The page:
Solitary Confinement Cells
The D-wing of B2 contains the solitary confinement, also known as "isolation", cells. These cells are reserved for the most dangerous of hybrids, and may also serve as a punishment for those that have proven to be unwilling to obey their handlers. This wing requires the highest security clearance available, Level 5, which is only available to highly trained Isolation staff and Dr. Merwin himself. The cells are constructed similarly to hybrid housing cells, however the doors are steel and concrete with only a small window. Doors can only be opened with a Level 5 security clearance card, and a pin that changes by the hour. The Solitary wing has its own security office and armory, stocked with riot gear and lethal weapons in the event of a dangerous hybrid escaping or attacking a staff member. The cameras in this wing are equipped with night vision and high-quality audio in the hallway and in the isolation cells.
B-wing of B1 contains testing rooms. These rooms are sterilized rooms filled with medical equipment and are used to monitor hybrid growth and development, test different serums, and can serve as operation rooms if the need arises. Airlocks act as the only passage in and out of these rooms, and can only be opened with Level 3 security clearance badges. In the event of a hybrid attempting an escape or attacking a staff member, an alarm can be triggered that will lock down the airlock, as well as all doors leading to the first floor, and emit a signal to any microchip implants within the room. Only Level 4 security clearance can open the locked airlock and disengage the alarm.
B-wing of B1 contains rooms designed for combat and intelligence training. Each room is designed for a specific training regimen, with adjacent observation rooms with bulletproof glass for the handlers and scientists to overlook the hybrids training and progress. Some training rooms include a weight room, shooting range, parkour obstacle course, wrestling and hand-to-hand combat rings, VR simulations, and empty rooms that can be transformed into whatever training regimen is needed. Storage rooms in this wing contain anything handlers believe could be useful when training their hybrids, such as weapons, puzzles, and simulation programs.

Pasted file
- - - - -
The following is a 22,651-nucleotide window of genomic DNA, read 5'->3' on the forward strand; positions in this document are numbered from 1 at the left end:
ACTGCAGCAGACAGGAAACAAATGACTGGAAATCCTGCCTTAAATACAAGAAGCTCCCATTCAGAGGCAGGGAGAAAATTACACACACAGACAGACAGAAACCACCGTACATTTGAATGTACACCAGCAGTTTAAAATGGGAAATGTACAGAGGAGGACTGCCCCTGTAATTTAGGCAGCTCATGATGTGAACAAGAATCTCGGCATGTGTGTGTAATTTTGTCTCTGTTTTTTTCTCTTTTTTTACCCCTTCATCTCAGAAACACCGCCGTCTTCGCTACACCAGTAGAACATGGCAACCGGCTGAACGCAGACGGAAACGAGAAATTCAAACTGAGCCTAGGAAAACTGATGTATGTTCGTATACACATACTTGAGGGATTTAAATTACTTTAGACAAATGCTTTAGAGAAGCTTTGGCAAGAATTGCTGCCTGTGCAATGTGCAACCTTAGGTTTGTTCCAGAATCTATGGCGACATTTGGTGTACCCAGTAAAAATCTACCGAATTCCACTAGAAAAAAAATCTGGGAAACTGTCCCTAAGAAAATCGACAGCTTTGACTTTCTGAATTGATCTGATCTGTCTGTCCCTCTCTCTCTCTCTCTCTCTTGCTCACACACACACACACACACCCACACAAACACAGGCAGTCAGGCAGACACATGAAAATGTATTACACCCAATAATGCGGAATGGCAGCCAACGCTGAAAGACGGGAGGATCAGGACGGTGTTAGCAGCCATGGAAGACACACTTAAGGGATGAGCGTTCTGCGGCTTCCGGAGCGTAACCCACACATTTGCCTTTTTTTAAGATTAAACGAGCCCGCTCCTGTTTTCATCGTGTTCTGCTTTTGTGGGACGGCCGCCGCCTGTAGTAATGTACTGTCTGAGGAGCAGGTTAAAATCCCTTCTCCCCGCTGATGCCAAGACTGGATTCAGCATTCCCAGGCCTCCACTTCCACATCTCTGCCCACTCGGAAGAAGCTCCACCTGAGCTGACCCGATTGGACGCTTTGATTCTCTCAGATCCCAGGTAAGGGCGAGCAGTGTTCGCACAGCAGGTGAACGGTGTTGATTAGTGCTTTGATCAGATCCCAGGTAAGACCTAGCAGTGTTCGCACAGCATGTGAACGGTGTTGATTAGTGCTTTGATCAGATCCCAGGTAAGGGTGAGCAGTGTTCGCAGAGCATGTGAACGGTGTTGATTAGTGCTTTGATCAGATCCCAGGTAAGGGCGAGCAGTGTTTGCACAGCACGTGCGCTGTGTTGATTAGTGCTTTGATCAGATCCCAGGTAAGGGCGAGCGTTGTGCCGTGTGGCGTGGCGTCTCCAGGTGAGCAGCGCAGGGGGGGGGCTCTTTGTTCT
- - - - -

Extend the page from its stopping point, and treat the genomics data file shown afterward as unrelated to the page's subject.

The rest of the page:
Break Rooms & Cafeteria
In the West Wing of the first floor are two break rooms and the cafeteria. Break Room A lies just behind the security desk, across from the main entrance. This break room is outfitted with couches and chairs, a radio, TV, and bookshelves, with large windows overlooking the back yard of the hospital. The hallway to the left of the security desk leads to Break Room B and the cafeteria. Break Room B is outfitted with tables and chairs, vending machines, coffee machines, and microwaves, and serves as a place for staff to eat lunch if they don't want to use the cafeteria. A locker room sits between the two break rooms. The locker room has lockers, toilets, and showers for the staff to use to change in and out of their uniforms before and after their shift. Across the hall from Break Room B, at the front of the hospital, lies the cafeteria with a connected kitchen. The cafeteria has tables, a hot food bar, and a salad bar. The kitchen provides food for the staff, as well as meals for the hybrids below.
The Town of Valka
A 35-minute drive (about 45km or 27mi) from the laboratory in Smiltene lies the town of Valka, where most of the laboratory workers call home. Though public transportation is available within the town, such as busses and taxis, it is not allowed to be used as transportation to the laboratory itself. Valka is a town and municipality in northern Latvia, on the border with Estonia along both banks of the river Pedele. Valka and the Estonian town Valga are twins, separated by the Estonian/Latvian border but using the slogan "One Town, Two Countries". The total area of the city Valka is 14.36 km² with a population of about 5,500. Valka, and its sister town, offer restaurants, bars, shops, museums, nature walks, parks, and an open-air stage for festivals and events.